Harvest Poses Fire Threat On Nebraska Farms

Harvest Poses Fire Threat On Nebraska Farms

Follow these five guidelines to help prevent wildfires.

The Nebraska Forest Service says farmers, ranchers and homeowners should take extra precautions to prevent fall wildfires. The extremely dry conditions that spurred an unusually active wildfire season in Nebraska, the lack of rain and an increase in the amount of dead and dying foliage could pose a higher risk of wildfires.

"The drought has left much of Nebraska's landscape prone to fires, not only in forested areas but also in farm fields and around homes," says Don Westover of the Nebraska Forest Service. "We're urging Nebraskans to take steps to prevent dangerous wildfires this fall."

Harvest Poses Fire Threat On Nebraska Farms

Large fires in Nebraska are not limited to the summer months. A year ago, in October, 154 wildfires burned more than 6,000 acres; 88 of those fires were related to equipment use. "It's not unusual for a harvest operation to start wildfires," he says. "Corn and soybeans are not harvested until they are dry, which creates dry fuel for a fire."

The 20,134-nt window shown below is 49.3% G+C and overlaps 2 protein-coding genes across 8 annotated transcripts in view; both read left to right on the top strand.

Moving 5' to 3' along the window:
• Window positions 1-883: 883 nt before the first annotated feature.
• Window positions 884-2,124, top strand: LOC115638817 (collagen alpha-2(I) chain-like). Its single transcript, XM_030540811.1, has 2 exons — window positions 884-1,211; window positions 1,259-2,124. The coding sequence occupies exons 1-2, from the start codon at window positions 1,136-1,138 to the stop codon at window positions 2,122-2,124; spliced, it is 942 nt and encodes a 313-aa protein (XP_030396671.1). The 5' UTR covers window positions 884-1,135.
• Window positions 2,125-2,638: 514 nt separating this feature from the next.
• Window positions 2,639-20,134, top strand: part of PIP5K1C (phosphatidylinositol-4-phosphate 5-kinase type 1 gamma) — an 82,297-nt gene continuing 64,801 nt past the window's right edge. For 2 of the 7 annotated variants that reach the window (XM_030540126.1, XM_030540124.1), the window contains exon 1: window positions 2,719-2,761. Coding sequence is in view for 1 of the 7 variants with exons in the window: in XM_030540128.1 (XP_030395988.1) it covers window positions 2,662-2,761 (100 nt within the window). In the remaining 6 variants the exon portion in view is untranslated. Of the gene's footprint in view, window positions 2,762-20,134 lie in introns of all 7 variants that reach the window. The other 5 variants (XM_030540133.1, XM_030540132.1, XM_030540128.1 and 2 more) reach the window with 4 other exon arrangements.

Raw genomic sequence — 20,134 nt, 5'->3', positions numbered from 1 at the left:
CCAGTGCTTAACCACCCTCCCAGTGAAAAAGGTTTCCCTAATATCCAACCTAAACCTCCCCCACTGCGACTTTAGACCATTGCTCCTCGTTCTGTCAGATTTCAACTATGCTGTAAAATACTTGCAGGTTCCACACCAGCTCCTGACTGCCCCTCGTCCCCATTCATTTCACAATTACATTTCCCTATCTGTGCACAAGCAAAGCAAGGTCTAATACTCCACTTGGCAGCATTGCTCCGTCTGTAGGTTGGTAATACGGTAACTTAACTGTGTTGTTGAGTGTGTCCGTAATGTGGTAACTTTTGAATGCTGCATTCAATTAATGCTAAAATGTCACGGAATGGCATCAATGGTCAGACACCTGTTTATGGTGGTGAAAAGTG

Farmers can take steps to help prevent wildfires:

Maintain harvest equipment. Make sure it is in good operating condition so that it will operate as cool as possible.

Keep crop residue from accumulating on farm equipment-- manifolds, ledges and other areas that become hot.

Start harvesting on the downwind side of the field. If a fire breaks out, it will burn the crop stubble rather than the unharvested crop.

Keep a fire extinguisher on board farm equipment. Fires start small, and many can be stopped before becoming a damaging wildfire.

Carry a cell phone and keep the local fire department's phone number programmed in your phone. The sooner you notify the fire department, the sooner a fire can be contained.

Contact the Nebraska Forest Service at 402-472-2944.

TAGS: USDA Soybean
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